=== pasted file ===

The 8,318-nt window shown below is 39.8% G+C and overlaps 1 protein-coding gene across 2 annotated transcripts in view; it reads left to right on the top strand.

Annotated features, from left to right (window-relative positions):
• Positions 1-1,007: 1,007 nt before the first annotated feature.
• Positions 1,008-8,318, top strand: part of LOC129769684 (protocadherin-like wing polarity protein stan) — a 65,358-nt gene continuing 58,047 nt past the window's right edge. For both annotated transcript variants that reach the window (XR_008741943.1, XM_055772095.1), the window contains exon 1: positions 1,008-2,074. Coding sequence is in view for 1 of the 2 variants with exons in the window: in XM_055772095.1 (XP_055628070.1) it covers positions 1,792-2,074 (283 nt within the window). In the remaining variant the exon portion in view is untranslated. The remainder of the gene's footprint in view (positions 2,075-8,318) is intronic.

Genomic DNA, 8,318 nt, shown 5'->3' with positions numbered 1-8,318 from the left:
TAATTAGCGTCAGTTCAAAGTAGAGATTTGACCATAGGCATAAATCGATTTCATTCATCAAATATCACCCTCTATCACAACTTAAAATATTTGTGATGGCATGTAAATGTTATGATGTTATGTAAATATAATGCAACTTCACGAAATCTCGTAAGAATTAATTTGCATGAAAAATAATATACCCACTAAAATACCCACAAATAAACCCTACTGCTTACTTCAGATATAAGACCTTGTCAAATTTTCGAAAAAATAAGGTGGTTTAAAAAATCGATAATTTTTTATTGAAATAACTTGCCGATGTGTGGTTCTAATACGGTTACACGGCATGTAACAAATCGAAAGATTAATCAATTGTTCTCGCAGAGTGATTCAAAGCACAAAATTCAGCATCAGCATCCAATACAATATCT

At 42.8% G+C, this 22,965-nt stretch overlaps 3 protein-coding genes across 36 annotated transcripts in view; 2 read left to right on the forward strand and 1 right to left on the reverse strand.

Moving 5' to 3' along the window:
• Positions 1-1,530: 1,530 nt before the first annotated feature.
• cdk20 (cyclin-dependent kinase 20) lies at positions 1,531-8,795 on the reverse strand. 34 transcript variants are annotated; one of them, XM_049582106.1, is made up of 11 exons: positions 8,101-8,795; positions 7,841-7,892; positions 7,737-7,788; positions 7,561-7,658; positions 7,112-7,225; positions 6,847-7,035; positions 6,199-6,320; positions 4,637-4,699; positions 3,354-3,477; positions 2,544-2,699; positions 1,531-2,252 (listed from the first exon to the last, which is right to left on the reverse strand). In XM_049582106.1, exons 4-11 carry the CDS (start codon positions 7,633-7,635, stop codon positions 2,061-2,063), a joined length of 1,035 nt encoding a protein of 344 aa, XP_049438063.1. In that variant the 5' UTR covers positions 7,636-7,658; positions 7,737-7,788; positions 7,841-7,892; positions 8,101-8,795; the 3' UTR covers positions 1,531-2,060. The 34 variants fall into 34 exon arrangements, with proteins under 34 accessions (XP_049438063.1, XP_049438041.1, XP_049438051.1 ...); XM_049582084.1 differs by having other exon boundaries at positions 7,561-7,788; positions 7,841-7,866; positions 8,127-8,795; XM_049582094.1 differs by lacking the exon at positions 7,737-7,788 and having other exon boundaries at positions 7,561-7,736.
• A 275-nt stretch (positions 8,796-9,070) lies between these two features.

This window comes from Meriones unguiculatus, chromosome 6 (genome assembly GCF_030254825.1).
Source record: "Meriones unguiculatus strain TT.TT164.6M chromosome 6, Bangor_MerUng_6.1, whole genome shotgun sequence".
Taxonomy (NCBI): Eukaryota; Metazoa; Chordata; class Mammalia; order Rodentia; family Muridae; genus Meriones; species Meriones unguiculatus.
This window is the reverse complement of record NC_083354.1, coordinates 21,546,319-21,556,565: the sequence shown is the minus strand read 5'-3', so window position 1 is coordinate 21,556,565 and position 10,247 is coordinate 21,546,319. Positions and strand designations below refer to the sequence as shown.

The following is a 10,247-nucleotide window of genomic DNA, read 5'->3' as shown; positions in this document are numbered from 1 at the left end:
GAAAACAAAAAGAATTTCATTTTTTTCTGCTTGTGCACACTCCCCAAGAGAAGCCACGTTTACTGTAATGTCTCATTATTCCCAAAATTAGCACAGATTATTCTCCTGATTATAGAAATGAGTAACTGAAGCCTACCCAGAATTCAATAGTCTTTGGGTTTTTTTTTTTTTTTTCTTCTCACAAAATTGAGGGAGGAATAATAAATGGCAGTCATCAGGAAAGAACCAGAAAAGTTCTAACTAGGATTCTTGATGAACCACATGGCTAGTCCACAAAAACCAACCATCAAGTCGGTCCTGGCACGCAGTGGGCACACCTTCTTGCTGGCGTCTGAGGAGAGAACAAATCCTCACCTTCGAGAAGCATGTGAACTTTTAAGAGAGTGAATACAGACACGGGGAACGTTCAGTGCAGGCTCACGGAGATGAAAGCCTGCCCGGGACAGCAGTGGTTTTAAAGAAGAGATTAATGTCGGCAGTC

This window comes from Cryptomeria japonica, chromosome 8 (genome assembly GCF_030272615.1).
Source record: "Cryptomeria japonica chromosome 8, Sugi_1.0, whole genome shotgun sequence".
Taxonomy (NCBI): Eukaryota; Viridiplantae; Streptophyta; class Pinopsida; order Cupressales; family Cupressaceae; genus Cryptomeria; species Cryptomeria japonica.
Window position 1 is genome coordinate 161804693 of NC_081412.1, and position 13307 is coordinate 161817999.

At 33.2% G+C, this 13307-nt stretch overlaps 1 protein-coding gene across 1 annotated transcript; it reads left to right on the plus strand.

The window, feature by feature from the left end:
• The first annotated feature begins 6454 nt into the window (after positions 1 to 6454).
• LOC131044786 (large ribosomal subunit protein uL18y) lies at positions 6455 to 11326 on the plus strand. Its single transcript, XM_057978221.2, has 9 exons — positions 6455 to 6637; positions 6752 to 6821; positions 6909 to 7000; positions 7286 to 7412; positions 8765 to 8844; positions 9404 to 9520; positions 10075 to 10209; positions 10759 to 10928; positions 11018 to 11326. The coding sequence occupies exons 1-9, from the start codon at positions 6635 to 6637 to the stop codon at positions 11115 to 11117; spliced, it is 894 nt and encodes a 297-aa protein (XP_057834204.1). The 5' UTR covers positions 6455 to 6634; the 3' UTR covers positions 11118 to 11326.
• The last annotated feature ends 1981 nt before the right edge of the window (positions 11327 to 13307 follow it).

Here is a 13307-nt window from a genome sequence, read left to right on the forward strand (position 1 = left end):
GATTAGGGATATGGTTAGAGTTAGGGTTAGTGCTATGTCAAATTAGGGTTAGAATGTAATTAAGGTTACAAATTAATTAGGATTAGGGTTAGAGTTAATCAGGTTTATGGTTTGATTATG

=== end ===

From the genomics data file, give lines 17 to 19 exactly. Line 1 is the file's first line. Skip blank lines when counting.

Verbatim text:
GAAAACAAAAAGAATTTCATTTTTTTCTGCTTGTGCACACTCCCCAAGAGAAGCCACGTTTACTGTAATGTCTCATTATTCCCAAAATTAGCACAGATTATTCTCCTGATTATAGAAATGAGTAACTGAAGCCTACCCAGAATTCAATAGTCTTTGGGTTTTTTTTTTTTTTTTCTTCTCACAAAATTGAGGGAGGAATAATAAATGGCAGTCATCAGGAAAGAACCAGAAAAGTTCTAACTAGGATTCTTGATGAACCACATGGCTAGTCCACAAAAACCAACCATCAAGTCGGTCCTGGCACGCAGTGGGCACACCTTCTTGCTGGCGTCTGAGGAGAGAACAAATCCTCACCTTCGAGAAGCATGTGAACTTTTAAGAGAGTGAATACAGACACGGGGAACGTTCAGTGCAGGCTCACGGAGATGAAAGCCTGCCCGGGACAGCAGTGGTTTTAAAGAAGAGATTAATGTCGGCAGTC

This window comes from Cryptomeria japonica, chromosome 8 (genome assembly GCF_030272615.1).
Source record: "Cryptomeria japonica chromosome 8, Sugi_1.0, whole genome shotgun sequence".